Thailand is a vacation paradise, and for those of us working, it offers great job opportunities and low taxes. It’s an actual tax haven. But all in all it’s not really a business friendly destination for foreigners and investors alike. There are plenty of rules and regulations, as well as special arrangements that one needs to follow to be able to settle here.

When it comes to investments in the stock market, there is a crucial point that one needs to understand and to accept. Like for many other things, there is also a two-tier system catering to domestic, and to foreign investors.

The domestic and the foreign board

Foreign investors who purchase shares in the Thai stock market receive generally no voting rights for the equities they purchase, and no dividends. I know. That’s not fair. When you purchase shares, you become a co-owner of the company so you should rightfully expect to be entitled to both. But that’s not how it works here.

Obviously, this has not been a popular policy. Therefore, to attract more foreign investments the country had to find a way to balance their desire to protect the domestic market from cash-loaded foreign players, while at the same time giving foreign investors just enough incentives to take advantage of the overall positive business environment. Hence, they developed two investment boards. One for domestic players, and one for foreigners.

The domestic market board includes all shares that can be actively traded in Thailand, and generally speaking, everyone can trade on it. The key point is, however, that foreigners who purchase shares on the domestic board won’t be eligible to any voting rights, nor any dividend payments. Capital gains from active buying and selling shares are therefore the only way of generating income.

The foreign board includes only shares of companies which are designated to be available for trade by international investors. This does actually refer to almost all listed companies. The liquidity on the foreign board is limited, because there are also limitations for foreigners as to how many shares of each company can be owned by non-Thai citizens. And, of course, some companies are completely off-limits. Specifically those crucial to certain sectors that might play a role in security and defense, or government related issues.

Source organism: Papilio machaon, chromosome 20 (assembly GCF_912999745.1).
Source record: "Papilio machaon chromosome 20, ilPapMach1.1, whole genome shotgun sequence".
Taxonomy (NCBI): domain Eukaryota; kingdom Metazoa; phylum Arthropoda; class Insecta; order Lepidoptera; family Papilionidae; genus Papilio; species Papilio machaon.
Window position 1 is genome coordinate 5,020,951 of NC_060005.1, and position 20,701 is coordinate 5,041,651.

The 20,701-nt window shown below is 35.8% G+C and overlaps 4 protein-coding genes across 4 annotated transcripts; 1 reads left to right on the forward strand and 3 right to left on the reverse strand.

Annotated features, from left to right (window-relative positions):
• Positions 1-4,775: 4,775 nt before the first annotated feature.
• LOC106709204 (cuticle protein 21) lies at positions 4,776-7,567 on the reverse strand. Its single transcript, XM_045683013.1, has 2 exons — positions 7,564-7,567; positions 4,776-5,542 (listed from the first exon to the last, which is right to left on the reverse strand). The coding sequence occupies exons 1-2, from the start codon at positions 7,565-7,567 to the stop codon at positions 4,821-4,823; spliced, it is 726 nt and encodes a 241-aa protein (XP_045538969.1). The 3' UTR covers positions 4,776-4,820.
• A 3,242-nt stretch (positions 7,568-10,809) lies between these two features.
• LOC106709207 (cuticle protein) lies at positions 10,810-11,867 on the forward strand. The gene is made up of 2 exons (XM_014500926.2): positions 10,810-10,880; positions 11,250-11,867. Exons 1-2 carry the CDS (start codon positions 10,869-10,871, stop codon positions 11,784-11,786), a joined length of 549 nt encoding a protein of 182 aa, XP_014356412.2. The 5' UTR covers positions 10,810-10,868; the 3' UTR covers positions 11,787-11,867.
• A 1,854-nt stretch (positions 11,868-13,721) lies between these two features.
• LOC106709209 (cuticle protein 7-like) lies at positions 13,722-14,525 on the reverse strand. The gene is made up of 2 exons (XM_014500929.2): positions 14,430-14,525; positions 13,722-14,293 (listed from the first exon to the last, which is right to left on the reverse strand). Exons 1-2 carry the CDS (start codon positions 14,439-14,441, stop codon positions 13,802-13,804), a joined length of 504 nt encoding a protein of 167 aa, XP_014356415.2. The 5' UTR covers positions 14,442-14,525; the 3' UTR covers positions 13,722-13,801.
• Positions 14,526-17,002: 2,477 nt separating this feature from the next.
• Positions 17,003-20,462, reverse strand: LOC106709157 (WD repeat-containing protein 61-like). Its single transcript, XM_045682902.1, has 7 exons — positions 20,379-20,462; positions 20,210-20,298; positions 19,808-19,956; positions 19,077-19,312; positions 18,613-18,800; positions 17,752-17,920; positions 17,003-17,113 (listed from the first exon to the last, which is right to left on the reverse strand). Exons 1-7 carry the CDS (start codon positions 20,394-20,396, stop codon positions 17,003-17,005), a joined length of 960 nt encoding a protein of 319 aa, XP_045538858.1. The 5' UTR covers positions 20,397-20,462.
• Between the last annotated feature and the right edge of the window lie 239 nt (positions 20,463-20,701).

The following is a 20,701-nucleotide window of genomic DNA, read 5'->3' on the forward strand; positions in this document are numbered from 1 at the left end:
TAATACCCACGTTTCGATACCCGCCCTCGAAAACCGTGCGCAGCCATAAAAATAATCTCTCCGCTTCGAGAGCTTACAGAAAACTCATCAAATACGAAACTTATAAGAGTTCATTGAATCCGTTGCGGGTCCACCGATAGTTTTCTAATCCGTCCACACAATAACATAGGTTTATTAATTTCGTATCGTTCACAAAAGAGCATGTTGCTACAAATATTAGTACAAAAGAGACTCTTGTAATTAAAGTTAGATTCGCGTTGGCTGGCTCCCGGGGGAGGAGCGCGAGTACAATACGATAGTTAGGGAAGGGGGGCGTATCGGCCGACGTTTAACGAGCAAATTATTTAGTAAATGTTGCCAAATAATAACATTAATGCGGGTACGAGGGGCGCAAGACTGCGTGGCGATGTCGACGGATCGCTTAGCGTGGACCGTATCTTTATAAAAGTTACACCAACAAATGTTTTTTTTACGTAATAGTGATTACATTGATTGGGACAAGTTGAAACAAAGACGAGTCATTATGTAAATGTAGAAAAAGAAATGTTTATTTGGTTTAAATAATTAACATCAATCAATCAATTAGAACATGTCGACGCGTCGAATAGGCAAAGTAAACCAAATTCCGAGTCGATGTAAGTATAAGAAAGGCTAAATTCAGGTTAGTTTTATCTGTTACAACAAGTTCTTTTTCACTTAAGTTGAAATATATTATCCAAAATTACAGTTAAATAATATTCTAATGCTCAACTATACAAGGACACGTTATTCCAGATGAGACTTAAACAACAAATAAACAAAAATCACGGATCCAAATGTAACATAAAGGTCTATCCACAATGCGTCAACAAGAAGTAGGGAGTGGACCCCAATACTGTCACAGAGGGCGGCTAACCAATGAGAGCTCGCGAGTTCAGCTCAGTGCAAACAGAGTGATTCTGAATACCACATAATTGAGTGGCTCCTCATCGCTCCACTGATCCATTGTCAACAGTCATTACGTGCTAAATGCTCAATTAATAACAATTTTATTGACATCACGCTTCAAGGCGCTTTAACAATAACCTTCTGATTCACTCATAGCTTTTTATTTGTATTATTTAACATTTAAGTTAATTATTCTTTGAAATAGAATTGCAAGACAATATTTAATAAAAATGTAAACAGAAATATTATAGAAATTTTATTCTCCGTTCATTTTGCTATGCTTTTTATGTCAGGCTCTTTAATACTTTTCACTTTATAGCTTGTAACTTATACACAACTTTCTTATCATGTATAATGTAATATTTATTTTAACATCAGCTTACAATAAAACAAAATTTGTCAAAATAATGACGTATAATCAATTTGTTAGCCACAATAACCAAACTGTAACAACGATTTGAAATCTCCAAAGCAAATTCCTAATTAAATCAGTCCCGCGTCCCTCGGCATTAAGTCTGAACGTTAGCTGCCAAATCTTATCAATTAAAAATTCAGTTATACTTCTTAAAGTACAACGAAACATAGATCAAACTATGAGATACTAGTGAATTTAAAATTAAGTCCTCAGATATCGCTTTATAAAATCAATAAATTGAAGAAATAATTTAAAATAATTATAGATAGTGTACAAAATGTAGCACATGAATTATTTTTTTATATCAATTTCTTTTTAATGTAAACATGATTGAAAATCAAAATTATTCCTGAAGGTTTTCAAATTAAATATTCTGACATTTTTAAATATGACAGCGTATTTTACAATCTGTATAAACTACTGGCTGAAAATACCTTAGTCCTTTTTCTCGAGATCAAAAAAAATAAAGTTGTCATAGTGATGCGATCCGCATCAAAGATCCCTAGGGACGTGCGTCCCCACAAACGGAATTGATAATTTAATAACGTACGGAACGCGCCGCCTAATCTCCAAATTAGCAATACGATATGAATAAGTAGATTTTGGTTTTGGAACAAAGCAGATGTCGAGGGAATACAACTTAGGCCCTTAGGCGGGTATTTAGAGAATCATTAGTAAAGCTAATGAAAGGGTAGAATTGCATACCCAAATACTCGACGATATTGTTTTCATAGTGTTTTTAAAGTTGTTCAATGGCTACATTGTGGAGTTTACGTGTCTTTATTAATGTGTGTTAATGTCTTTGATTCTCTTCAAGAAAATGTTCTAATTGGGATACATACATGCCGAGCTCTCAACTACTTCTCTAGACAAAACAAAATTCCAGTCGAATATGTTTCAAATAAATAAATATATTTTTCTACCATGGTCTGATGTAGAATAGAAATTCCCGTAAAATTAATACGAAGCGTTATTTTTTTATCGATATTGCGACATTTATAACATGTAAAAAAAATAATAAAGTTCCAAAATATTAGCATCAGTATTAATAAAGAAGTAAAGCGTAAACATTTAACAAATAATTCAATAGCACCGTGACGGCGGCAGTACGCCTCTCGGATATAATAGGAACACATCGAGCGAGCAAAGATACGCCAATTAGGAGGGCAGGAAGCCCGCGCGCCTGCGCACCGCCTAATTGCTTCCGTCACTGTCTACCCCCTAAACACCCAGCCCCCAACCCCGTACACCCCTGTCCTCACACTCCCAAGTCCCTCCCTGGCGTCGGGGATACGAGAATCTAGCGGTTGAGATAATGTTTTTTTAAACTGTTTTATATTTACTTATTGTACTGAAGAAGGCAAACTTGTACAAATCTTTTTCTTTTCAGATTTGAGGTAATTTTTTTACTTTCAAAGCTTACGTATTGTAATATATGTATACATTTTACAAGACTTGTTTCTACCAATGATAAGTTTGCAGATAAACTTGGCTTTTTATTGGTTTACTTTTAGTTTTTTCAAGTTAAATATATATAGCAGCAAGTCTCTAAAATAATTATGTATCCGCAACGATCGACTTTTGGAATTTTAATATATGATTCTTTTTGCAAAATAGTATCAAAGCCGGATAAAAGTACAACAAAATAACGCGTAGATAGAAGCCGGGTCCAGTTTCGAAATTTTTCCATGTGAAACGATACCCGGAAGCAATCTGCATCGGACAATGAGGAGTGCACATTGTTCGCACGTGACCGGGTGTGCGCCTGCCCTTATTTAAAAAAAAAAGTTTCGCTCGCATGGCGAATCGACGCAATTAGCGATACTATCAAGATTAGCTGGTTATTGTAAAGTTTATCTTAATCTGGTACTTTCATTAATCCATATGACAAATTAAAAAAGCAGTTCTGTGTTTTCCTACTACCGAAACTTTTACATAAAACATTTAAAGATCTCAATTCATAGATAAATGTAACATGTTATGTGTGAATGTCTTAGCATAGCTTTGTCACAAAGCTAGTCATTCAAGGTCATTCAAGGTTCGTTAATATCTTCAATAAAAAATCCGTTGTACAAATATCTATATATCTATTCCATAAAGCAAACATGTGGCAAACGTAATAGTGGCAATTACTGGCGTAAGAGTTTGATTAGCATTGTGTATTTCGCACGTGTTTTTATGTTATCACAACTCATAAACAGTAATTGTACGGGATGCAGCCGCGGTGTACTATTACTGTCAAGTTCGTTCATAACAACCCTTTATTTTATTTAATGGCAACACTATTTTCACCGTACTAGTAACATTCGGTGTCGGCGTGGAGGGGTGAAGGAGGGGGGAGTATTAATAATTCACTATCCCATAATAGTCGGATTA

Investing on the foreign board restores some benefits, namely the eligibility to receive dividend payments. This is therefore obviously the only way how any foreigner living in Thailand should invest money. While I don’t care about the voting rights that much, I do appreciate regular dividends brushing up my account every now and then.

And it’s good that I don’t care about the voting rights, because I won’t get them anyway. There is a confusing document posted on the SET website. Moving to the Q&A section, it explains that “Foreign investors are entitled to the same voting rights as domestic investors provided that foreign investors hold shares designated for foreign investors on the book -closing date.”, only to follow up in the next question explaining that “foreigners will not be entitled to voting rights and financial benefits if they hold shares designated for local investors and will not be entitled to voting rights if they hold NVDR units“. NVDR stands for Non-Voting Depository Receipt, and it includes all shares that are listed on the foreign board.

As this is rather confusing, I checked with my bank directly and they told me that I won’t have any voting rights no matter on which board I buy my shares. So there you go.

How to buy shares of a company on the foreign board?

Now this is the easy part. To buy shares of a company on the foreign board, simply take the SET shortcut/abbreviation of the company, and add an -F to it.

Here is an example: When looking for shares of the digital infrastructure fund “DIF“, upon typing in the shortcut you will also find another one with the name “DIF-F“. This one represents equities of the same company available on the foreign board.

The hospital chain Bangkok Dusit Medical Services or “BDMS” can also be found under “BDMS-F“, which represents shares of the company on the foreign board. And so forth.

So when you trade with the Streaming App, it is indeed a pretty easy process to find the right equities on the right board, and thus to ensure that you not only can benefit from capital gains of your shares, but also receive dividend payments.

About taxes

A word on taxes. As you might probably already know, there is no capital gains tax in Thailand. So when your equities appreciate in value and you decide to sell, you don’t need to worry about any tax being imposed on you. At least as long as your tax residence is in Thailand.

Dividends are being taxed at 10%. This will be automatically deducted by your bank, so when you receive the payout to your bank account, you don’t need to worry about anything. You also don’t need to put any of this on your tax declaration for the year. It’s all set and done. Easy and simple.

Other ways to get dividends

There are at least two other ways how you can invest in Thailand and receive dividend payments: ETFs and Mutual Funds. When you purchase any of those then there is no need to worry about domestic or foreign boards. All fund holders are entitled to, and receive dividend payments. Including foreigners. Again, a 10% tax will be deducted upon payout.

To learn more about ETFs in Thailand, take a look at my most recent article HERE.